Browsing All Posts filed under »Maryland in the Civil War«

Cole vs. Mosby: The end to a “rivalry”(?)

February 21, 2014 by

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February 21, 1864 was a Sunday. A good day, it seems, for an ending. Mosby had ordered his command to assemble at Piedmont to attend the funeral of Ranger Joseph McCobb (a rather elusive person to find in records, by the way), who had been killed (by a fall from his horse) in the fight, the day […]

From Belle Isle to warmer climate

February 19, 2014 by

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After experiencing life at Belle Isle (even after just a few months), the thought of heading south, to a new POW camp in Georgia may have had its perks. Warmer weather and healthier conditions may have come to the minds of Union prisoners of war, though the thought of being farther from home may have […]

“Wait a minute. Strike that; reverse it. Thank you.”

January 13, 2014 by

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Considering the quote from Willy Wonka, I think he would have loved the versatility of blogging over writing for print. But, apart from me finding the quote useful at this time, that’s the only connection that there is between this post and Willy Wonka… So, what is it, exactly, that I want to “strike and […]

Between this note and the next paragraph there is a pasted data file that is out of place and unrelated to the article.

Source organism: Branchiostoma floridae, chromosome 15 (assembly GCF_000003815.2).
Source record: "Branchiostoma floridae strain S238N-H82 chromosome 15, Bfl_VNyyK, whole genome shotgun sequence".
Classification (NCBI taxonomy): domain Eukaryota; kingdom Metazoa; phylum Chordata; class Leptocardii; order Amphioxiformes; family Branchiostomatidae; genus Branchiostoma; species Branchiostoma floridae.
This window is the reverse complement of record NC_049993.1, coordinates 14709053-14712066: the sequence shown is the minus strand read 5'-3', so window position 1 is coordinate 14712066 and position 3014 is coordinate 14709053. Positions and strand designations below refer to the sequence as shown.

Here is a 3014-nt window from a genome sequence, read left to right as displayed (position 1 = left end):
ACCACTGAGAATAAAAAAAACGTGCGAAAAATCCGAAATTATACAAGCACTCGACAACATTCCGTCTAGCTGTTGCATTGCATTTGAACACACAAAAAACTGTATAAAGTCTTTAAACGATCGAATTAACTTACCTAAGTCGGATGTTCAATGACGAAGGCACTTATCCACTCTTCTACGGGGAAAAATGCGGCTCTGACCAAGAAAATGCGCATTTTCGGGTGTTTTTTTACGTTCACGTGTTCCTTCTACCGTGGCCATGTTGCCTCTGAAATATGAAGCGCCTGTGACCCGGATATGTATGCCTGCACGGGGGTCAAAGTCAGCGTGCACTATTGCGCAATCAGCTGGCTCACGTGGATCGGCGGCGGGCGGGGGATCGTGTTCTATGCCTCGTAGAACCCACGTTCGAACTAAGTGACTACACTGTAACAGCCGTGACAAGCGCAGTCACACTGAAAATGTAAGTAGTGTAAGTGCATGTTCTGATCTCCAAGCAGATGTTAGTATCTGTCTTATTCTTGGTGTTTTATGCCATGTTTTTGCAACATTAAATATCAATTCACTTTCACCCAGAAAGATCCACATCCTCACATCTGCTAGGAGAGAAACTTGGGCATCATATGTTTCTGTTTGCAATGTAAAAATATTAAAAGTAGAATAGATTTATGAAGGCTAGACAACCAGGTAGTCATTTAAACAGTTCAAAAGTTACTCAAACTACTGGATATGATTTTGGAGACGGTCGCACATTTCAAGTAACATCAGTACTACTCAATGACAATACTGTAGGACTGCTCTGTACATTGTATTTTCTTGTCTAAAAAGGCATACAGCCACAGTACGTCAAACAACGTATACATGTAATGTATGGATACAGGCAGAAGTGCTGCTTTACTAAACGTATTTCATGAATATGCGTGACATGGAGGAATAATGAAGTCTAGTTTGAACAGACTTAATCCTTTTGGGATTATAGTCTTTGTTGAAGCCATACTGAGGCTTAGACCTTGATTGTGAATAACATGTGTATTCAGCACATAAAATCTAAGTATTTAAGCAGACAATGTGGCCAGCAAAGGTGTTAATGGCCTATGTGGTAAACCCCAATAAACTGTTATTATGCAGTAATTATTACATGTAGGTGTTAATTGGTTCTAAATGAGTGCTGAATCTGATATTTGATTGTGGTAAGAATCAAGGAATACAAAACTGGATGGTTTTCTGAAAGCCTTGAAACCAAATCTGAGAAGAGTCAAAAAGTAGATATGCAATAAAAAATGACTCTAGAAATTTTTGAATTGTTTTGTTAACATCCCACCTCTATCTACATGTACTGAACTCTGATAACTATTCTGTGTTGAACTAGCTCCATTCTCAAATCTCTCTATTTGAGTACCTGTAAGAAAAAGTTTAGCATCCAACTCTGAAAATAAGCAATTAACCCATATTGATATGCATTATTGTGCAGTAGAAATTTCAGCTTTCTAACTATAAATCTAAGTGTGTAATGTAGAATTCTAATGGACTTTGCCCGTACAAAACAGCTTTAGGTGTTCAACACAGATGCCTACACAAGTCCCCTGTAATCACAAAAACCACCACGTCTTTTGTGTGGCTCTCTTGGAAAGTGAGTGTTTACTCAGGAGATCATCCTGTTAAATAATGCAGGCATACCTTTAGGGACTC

Was New Year’s Day, ’64 a bad day for Uncle Joe?

January 1, 2014 by

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I’ve mentioned my 3rd great granduncle, Joseph Lake McKinney, in a few posts. In his service record, there is one entry that is a bit of a mystery to me… mostly because it’s not clear what the circumstances were behind a notation. I know a lot of folks like to talk more about an ancestor’s […]

A daring, Federal scouting party rides into Confederate-held Berryville

November 24, 2013 by

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As I promised, yesterday, there is this one Sesqui moment tied to another that came and went last month without observation. While many of the men in Col. Simpson’s 9th Maryland Infantry were captured at Charles Town, on October 18, 1863, others took extreme risks to make sure Simpson, as well as the Harpers Ferry […]